Dear Editor:

San Mateo County D.A. Stephen Wagstaffe (along with the district attorneys of San Bernardino and Riverside counties) has appealed the stays of execution granted to some prisoners on California's death row, even though Gov. Gavin Newsom has placed a moratorium on executions. At issue is California's method of execution, lethal injection.

I, like Gov. Newsom, believe capital punishment is morally wrong.

It does not deter crime, save money or necessarily provide closure to victims' families. Innocent people have been executed, juveniles and persons with developmental disabilities have been executed, and others have received the death penalty despite egregiously unfair trials. Accused persons who are Black or brown are more likely to receive the death penalty — and so are people living in certain counties.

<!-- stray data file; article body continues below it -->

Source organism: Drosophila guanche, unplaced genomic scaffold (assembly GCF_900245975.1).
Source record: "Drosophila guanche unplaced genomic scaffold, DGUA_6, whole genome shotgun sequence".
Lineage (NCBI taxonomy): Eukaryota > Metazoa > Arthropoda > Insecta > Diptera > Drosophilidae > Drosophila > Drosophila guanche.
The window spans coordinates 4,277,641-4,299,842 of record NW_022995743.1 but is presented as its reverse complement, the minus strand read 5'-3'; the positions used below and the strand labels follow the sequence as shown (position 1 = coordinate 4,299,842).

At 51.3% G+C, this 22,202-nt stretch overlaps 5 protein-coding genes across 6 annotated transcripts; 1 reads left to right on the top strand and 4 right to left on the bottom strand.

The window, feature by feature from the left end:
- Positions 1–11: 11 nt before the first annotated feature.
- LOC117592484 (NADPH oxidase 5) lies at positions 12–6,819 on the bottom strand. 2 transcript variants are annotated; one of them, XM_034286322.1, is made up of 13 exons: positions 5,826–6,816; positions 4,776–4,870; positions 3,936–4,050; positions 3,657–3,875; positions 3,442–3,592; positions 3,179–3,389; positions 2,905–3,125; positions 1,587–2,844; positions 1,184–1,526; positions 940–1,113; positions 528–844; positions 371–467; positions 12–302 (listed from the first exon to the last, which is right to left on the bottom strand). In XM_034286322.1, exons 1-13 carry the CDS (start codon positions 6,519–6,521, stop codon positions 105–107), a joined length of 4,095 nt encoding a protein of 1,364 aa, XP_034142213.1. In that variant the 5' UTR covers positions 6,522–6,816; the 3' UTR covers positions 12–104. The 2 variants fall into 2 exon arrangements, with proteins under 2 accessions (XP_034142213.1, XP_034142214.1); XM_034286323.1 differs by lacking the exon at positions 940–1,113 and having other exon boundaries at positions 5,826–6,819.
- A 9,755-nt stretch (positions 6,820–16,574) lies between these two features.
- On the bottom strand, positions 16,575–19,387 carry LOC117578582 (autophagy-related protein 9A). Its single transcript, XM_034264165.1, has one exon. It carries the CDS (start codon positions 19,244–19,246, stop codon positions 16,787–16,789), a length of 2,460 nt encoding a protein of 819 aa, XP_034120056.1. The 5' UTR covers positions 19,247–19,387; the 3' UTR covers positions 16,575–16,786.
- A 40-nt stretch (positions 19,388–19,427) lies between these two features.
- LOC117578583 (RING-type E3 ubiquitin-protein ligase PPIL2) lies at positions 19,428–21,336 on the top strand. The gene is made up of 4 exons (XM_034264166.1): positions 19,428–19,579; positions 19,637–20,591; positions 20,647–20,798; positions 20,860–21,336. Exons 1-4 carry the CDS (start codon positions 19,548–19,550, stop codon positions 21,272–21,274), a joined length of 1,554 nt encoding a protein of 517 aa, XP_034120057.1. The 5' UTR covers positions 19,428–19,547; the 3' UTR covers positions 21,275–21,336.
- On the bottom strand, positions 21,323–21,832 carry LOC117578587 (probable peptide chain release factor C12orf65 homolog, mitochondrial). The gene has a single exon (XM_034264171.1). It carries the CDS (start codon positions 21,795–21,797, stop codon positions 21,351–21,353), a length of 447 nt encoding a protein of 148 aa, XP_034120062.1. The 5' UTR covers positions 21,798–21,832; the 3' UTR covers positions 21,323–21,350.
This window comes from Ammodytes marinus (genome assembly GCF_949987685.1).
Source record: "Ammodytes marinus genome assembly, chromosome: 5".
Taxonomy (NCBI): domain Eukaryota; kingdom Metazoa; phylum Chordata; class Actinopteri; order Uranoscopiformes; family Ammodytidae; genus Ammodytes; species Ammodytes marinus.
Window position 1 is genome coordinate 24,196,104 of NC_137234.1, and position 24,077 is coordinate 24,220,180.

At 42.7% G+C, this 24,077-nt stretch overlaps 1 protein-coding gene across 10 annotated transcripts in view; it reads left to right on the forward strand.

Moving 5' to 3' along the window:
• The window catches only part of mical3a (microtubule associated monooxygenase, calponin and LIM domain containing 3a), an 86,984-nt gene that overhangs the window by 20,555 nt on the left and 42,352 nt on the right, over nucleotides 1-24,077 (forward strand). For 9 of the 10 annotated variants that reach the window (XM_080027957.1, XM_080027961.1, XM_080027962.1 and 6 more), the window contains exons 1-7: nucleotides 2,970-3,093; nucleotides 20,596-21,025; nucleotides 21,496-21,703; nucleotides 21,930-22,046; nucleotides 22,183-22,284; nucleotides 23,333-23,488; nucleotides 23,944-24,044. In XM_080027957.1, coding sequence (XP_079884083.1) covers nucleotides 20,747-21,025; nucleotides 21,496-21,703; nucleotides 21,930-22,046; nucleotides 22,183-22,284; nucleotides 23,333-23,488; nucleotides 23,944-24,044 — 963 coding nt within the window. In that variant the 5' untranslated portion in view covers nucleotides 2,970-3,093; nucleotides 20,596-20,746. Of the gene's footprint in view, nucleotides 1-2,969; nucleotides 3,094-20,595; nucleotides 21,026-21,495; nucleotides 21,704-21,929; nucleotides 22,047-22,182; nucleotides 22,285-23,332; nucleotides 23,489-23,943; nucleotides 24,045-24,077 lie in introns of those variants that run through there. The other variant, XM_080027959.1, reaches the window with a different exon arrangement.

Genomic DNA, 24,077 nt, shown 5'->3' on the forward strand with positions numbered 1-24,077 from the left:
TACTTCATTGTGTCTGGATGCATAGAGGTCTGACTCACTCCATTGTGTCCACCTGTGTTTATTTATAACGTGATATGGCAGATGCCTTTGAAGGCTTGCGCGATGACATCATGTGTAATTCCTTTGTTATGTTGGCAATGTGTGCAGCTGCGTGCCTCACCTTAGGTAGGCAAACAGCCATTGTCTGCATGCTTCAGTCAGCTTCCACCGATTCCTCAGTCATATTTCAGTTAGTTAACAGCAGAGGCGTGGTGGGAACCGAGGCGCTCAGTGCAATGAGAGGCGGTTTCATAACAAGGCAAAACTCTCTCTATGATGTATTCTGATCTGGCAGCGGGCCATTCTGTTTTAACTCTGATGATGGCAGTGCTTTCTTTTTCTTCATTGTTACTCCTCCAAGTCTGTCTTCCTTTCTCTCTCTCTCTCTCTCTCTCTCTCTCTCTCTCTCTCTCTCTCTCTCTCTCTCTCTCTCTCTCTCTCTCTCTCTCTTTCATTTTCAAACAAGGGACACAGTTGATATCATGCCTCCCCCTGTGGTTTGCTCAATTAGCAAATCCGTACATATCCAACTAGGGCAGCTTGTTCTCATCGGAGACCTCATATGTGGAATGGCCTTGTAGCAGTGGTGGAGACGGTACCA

Wagstaffe apparently believes that the death penalty is the will of the people. Yet, in San Mateo County, as your reporter points out (Review, March 17), 57 percent voted to repeal the death penalty in 2016.

Both prisoners convicted in this county who would face capital punishment if the moratorium were lifted allegedly committed horrific crimes. But the alternative to the death penalty is not going free. It is life without the possibility of parole. That seems morally justifiable to me.

Should we kill people who kill people? Not in my name.

Vaughn Harrison

El Granada

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